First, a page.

2023 is here

A new year has kicked in. And during the 2023’s resolution making time, I sense more eagerness and curiosity in people as there is no more a lockdown concern. With the new year underway, I have made a resolution to go back to the basics. To write more, read more, be more curious, and explore. 

A supporting ecosystem is critical to keep up with the resolution. A year ago, I published an article every week. Many have asked how I kept up with the consistency. And the answer is the supporting ecosystem I had. So here I share my answer sheet. My inspiration (aka information board that helped me write consistently).

As a writer, or any artist, having a source of inspiration is essential. Rather than remembering my sources every time, I set up a list of bookmarks that I visited frequently. Through these visits, I drew my inspiration (or, you can say, information) to write about in my blog. 

For the first step, I grouped my most frequented blogs into work, interests, and out-of-the-comfort-zone. 

Category 1 – Work

This category is for reading and educating yourself to help you do your work better.

  • Harvard Business Review: HBR is an excellent source of credible information and advice. The academic aspects of business are explained in an easy and consumable way. The free version allows you to read a limited number of articles.
  • MIT Sloan Review: This is a similar vibe to HBR. However, I have this as a separate category to get papers with an equal focus on business and technology innovation. 
  • McKinsey – McKinsey’s blog is where I go for all the latest information related to management consulting. It gives insights into frameworks and models I can use as a benchmark. I frequently visit BCG, PwC, and EY. 

Category 2 – Interests 

Here is the list of blogs to further my interests in technology and innovation.

  • The Amazon Science Blog: The blog allows me to go in-depth on some technology revolutionising our world. But what is great about it is that there are practical examples that back to the real-world impact of key technological advancements.
  • Gates Notes – Bill Gates can send a lot of information in concise bullet points. Hi blog also gives me the kind of books I would like to read.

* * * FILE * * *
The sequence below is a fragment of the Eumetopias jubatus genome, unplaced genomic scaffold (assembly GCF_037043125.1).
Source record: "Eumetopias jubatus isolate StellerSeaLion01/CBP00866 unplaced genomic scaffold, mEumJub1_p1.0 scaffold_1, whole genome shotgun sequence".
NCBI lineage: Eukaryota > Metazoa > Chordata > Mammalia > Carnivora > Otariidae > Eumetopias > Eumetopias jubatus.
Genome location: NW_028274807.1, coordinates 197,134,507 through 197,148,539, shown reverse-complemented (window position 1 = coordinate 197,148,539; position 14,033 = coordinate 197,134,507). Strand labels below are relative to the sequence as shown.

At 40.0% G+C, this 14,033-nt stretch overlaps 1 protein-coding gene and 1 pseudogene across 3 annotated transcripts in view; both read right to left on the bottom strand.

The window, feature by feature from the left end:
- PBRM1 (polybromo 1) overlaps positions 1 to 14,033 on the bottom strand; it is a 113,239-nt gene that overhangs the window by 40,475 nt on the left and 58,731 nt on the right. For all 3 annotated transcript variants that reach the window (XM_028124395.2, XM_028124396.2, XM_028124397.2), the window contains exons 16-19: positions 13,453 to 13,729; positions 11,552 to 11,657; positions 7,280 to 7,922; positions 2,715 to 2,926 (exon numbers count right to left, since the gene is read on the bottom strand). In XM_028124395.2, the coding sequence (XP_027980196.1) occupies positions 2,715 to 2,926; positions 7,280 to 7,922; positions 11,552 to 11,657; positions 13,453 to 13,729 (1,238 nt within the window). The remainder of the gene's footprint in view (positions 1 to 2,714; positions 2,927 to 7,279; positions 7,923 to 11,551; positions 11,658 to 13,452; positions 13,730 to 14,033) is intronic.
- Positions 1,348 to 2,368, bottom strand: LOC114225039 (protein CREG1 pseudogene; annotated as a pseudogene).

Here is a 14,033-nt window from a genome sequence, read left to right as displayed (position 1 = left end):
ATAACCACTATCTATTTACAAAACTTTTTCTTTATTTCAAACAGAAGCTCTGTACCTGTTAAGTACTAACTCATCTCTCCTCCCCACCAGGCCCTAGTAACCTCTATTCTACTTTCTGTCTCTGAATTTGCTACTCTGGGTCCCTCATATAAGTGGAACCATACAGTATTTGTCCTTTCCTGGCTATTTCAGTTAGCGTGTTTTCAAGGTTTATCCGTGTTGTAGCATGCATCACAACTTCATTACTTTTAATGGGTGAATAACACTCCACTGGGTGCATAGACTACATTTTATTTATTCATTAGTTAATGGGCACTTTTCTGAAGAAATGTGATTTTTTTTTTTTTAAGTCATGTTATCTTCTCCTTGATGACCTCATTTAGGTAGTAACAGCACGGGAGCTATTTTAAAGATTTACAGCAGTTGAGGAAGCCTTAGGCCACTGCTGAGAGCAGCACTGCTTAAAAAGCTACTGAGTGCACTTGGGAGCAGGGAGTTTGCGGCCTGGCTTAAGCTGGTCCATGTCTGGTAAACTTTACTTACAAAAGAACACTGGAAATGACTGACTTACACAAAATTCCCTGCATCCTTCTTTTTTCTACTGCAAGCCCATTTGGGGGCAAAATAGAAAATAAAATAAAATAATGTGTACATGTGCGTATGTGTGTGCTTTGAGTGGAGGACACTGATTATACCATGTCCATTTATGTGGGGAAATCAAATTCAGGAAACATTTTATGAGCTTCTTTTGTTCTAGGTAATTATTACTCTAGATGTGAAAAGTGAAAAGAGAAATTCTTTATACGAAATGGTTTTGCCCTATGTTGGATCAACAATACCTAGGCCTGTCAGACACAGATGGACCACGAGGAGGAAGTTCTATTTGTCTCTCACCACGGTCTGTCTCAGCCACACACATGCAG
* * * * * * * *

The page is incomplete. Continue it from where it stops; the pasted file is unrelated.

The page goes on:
• Apple News+: Having an app, where you can set interests, takes the burden of having to constantly search if there are recent updates in any field. Currently, this is the source of information I pay for. 

Category 3 – Out of the comfort zone

Last but not least, probably the most important of them all, is to read things that you wouldn’t generally read about. These blogs are meant to give you a new perspective of everyday things.

  • The Marginalian: Maria Popov, through the margianalian (previously known as the brainpickings), writes beautiful articles. The beauty is every article is unique and has key findings from a wide range of writings. 
  • Cutting Chai Conversations – This is a book club my friends, and I started during the lockdown. I have no control over what book we choose. And the benefit of reading such things in a bookclub is that you get to discuss it with your friends and pick up things you would have missed.

The ecosystem is key

The supporting ecosystem is critical to help stick to a habit. Take a structured approach to building your ecosystem. If you have a virtual library, categorise links in a way that makes practical sense. The key takeaway is having one category of material outside your comfort zone. And if reading is hard, most of the popular magazines have a podcast channel. So you can still find ways to consume information in a way that is convenient for you. 

Eager to know what are your new year resolutions, and the blogs you frequently read. Do drop them in the comments.

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